Government Executive

President Bush: 100 Days in the Shadows

June 6 marks a day of reckoning for President Bush. It's exactly 137 days after Bush was inaugurated. Subtract the 37 days for the Florida impasse, and June 6 becomes the real end of Bush's first 100 days in office. It is the fairest point for grading Bush against his predecessors.

Unfortunately for Bush, those extra days have done little to change the initial grades. At least for now, the Bush administration is best known for what it is not than what it is. On a personal level, Bush is most certainly not Bill Clinton. That has given him a longer-than-expected honeymoon with an intrigue-fatigued American public.

Absent some miracle that would produce a tax bill, Bush is likely to be the first President in 50 years to end his first 100 days in office without signing a single bill that he can claim as his own. At parallel points in their administrations, President Reagan was closing in on his dramatic mid-summer budget and tax-cut victories, while President Clinton had already signed the Family and Medical Leave Act, and was well on the way to Americorps.

If any metaphor might stick so early in the term, Bush is best described as the "Stealth President." His mark on big decisions is difficult to discern, and his involvement in the day-to-day policy-making process is impossible to measure. Americans know he has a good sense of humor and a fierce dislike of cell phones. He may be a fitness buff, but no one really knows how much he is willing to lift.

Nevertheless, Bush gets an A on the transition into office. He survived his truncated 40-day transition with only one major mistake—Linda Chavez, who withdrew her nomination for Labor Secretary after the flap over allowing an illegal immigrant to stay in her house. Bush avoided the early stumbles that beset Reagan on Social Security cuts and Clinton on gays in the military. Bush also deserves an A+ for the timely assembly of his White House team. Building around Vice President Dick Cheney, the Bush White House is an MBA's dream: efficient, predictable, well controlled, on time, under budget.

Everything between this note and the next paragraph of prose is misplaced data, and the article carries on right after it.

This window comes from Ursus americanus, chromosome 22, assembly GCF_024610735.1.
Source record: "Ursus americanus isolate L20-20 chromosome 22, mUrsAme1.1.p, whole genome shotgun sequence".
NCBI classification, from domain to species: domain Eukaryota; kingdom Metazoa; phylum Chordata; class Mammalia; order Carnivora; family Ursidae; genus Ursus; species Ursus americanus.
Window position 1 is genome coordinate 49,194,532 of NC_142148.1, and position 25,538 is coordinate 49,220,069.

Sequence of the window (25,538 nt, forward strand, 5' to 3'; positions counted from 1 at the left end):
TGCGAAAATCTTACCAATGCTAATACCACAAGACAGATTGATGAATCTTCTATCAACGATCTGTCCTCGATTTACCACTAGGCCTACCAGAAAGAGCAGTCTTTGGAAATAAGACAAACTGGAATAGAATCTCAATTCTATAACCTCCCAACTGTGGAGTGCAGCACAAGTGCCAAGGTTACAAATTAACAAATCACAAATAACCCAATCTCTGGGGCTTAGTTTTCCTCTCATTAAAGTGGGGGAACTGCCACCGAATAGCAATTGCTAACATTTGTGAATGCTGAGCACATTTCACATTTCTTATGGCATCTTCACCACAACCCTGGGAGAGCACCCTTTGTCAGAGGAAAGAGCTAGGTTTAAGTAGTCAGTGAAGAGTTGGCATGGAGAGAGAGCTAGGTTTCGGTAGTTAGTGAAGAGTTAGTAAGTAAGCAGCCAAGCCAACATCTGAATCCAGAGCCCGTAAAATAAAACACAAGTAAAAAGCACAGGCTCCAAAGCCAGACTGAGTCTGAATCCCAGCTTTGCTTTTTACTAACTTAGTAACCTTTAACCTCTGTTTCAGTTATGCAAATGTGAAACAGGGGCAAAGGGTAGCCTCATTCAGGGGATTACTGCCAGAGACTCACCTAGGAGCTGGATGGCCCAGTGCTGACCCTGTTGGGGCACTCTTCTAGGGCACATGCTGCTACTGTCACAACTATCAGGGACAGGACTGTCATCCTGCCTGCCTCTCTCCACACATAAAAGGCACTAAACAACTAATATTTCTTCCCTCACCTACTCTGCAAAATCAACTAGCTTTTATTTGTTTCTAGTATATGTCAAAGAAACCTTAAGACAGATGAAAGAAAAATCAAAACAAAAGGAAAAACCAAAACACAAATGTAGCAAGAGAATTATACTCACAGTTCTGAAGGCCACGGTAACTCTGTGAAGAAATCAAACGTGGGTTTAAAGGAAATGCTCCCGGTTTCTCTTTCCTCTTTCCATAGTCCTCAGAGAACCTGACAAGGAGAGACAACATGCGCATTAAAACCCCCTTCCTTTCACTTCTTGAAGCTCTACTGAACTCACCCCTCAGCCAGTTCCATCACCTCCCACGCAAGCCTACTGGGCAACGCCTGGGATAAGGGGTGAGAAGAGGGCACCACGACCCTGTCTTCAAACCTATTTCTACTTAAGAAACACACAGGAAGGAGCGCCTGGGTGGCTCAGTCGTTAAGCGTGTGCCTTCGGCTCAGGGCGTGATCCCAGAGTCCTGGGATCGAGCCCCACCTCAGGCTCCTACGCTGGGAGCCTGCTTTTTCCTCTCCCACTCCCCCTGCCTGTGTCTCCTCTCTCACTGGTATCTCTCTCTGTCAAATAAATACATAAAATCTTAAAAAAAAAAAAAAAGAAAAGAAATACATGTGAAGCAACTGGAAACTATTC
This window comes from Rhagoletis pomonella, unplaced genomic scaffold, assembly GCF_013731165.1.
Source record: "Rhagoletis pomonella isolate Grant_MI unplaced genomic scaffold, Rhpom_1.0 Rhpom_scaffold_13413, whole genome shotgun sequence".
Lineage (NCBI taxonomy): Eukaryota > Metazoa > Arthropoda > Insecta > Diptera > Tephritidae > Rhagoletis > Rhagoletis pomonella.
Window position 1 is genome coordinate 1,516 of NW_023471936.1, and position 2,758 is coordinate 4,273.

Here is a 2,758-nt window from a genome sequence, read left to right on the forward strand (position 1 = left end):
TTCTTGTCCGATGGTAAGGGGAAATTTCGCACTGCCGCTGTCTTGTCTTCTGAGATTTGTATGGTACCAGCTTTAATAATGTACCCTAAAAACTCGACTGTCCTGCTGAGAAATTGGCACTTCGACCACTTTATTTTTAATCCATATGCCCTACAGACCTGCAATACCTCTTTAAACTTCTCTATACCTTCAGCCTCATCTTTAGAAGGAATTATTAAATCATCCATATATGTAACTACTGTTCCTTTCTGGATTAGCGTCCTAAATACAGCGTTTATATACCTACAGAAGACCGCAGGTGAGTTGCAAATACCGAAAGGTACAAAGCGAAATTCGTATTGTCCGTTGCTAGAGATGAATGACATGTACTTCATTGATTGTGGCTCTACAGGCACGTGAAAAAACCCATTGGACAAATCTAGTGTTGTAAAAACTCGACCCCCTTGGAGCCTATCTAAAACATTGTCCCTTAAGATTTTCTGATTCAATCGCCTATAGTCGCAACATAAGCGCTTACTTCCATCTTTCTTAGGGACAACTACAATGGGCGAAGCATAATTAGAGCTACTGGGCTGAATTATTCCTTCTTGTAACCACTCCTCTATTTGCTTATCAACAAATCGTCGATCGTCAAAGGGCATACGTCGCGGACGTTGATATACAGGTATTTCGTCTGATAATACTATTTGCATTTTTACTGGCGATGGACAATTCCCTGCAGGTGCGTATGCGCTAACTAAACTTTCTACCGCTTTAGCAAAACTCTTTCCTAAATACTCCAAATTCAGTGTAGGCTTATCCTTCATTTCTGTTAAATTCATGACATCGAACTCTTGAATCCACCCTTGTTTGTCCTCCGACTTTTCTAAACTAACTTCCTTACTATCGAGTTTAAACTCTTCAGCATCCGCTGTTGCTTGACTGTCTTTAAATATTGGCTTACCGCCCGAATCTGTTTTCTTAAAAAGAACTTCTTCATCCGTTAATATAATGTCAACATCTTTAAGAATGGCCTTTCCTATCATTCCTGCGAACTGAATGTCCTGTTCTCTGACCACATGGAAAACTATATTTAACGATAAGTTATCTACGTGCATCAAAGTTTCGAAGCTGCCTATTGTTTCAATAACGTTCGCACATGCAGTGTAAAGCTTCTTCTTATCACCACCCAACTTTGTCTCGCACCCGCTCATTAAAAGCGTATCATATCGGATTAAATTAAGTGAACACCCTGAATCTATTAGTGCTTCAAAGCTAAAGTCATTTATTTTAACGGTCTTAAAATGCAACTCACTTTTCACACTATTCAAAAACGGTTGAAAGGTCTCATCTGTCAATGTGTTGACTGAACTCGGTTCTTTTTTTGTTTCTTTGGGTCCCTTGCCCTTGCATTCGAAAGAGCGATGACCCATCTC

Bush also gets an A on the political presidency. Indeed, the most popular question in Washington these days is how Bush has gotten away with his flip-flops on global warming, rollbacks on environmental protection, and right turns on taxes, abortion and the budget. Democrats thought such fickleness would surely unravel his mandateless presidency. With former Vice President Al Gore AWOL and Clinton in the early stages of what appears to be a self-imposed 12-step program to relinquish the presidency, Democrats have yet to find a message or leader that can ruffle the Bush agenda. Nor, it seems, can they provoke the laid-back Bush. To the contrary, he is almost Reaganesque in his ability to avoid confrontation on issues that should produce a public backlash.

But Bush can bask in Clinton's shadow only for so long. Sooner or later, the spotlight will shine on Bush. Democrats will find a message that sticks, either by cranking up the juice on the third rail of American politics—Social Security—or by coalescing around a "down home" candidate such as South Dakota's Tom Daschle, who can give Bush a run on the like-ability index.

That's when the administration will have to address its three failing grades.

The first F is for the domestic agenda, where the Bush administration has had more false steps than a blindfolded tango dancer. Bush's faith-based initiative has been stalled for three months, beset by critics on the left and right. The prescription drug proposal has yet to emerge from the ongoing debate about the true size of the projected budget surplus. And the administration is still months away from getting its domestic appointees in place.

The second F is for government reform, where the Bush administration has been silent on everything from campaign finance to public service reform. By raising the threat of a veto on the former, while minimizing the need for the latter, Bush may be squandering a historic moment to rebuild public confidence in government.

The third F, or perhaps "incomplete," is for Bush's connection, or lack thereof, with the American people. No one knows for sure why Bush did not greet the Navy reconnaissance crew when it returned from China in April. Perhaps Bush simply wanted to draw a distinction from Clinton, who likely would have found a way to greet the crew in Guam.

Whatever the reason, Bush needs to recognize that Americans expect to have a personal relationship with their President. As former President Bush learned, Presidents must know something about grocery scanners, gasoline prices and the impact of the economy on ordinary citizens. And the public must know something more about the President than his golf handicap. In short, Bush must let the public see more of who he is, how he works and what he believes. Unless he improves his grades on the personal side of his presidency, Bush may well be sharing stories with his father about how incumbent Presidents sometimes lose their bids for reelection.

Paul C. Light is Vice President and Director of Governmental Studies at the Brookings Institution and Senior Adviser to The Presidential Appointee Initiative.